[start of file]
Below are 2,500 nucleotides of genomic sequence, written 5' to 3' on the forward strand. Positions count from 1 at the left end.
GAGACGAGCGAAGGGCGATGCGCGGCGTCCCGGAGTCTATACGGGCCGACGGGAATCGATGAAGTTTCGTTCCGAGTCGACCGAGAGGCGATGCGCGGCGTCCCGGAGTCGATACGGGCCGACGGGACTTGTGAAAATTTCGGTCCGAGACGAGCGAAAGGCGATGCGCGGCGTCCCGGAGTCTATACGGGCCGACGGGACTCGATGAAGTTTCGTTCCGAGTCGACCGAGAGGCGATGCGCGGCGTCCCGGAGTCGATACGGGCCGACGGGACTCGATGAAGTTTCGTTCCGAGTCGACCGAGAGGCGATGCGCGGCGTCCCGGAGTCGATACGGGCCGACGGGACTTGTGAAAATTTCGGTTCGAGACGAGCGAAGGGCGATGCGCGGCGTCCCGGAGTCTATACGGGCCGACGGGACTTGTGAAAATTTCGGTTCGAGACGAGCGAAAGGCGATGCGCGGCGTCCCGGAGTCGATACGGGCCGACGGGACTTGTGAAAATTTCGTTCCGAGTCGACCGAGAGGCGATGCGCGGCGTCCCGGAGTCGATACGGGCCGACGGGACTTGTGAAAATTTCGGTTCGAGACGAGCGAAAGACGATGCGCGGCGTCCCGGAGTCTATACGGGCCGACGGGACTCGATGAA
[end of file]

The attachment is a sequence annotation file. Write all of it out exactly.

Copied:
Below are 2,500 nucleotides of genomic sequence, written 5' to 3' on the forward strand. Positions count from 1 at the left end.
GAGACGAGCGAAGGGCGATGCGCGGCGTCCCGGAGTCTATACGGGCCGACGGGAATCGATGAAGTTTCGTTCCGAGTCGACCGAGAGGCGATGCGCGGCGTCCCGGAGTCGATACGGGCCGACGGGACTTGTGAAAATTTCGGTCCGAGACGAGCGAAAGGCGATGCGCGGCGTCCCGGAGTCTATACGGGCCGACGGGACTCGATGAAGTTTCGTTCCGAGTCGACCGAGAGGCGATGCGCGGCGTCCCGGAGTCGATACGGGCCGACGGGACTCGATGAAGTTTCGTTCCGAGTCGACCGAGAGGCGATGCGCGGCGTCCCGGAGTCGATACGGGCCGACGGGACTTGTGAAAATTTCGGTTCGAGACGAGCGAAGGGCGATGCGCGGCGTCCCGGAGTCTATACGGGCCGACGGGACTTGTGAAAATTTCGGTTCGAGACGAGCGAAAGGCGATGCGCGGCGTCCCGGAGTCGATACGGGCCGACGGGACTTGTGAAAATTTCGTTCCGAGTCGACCGAGAGGCGATGCGCGGCGTCCCGGAGTCGATACGGGCCGACGGGACTTGTGAAAATTTCGGTTCGAGACGAGCGAAAGACGATGCGCGGCGTCCCGGAGTCTATACGGGCCGACGGGACTCGATGAA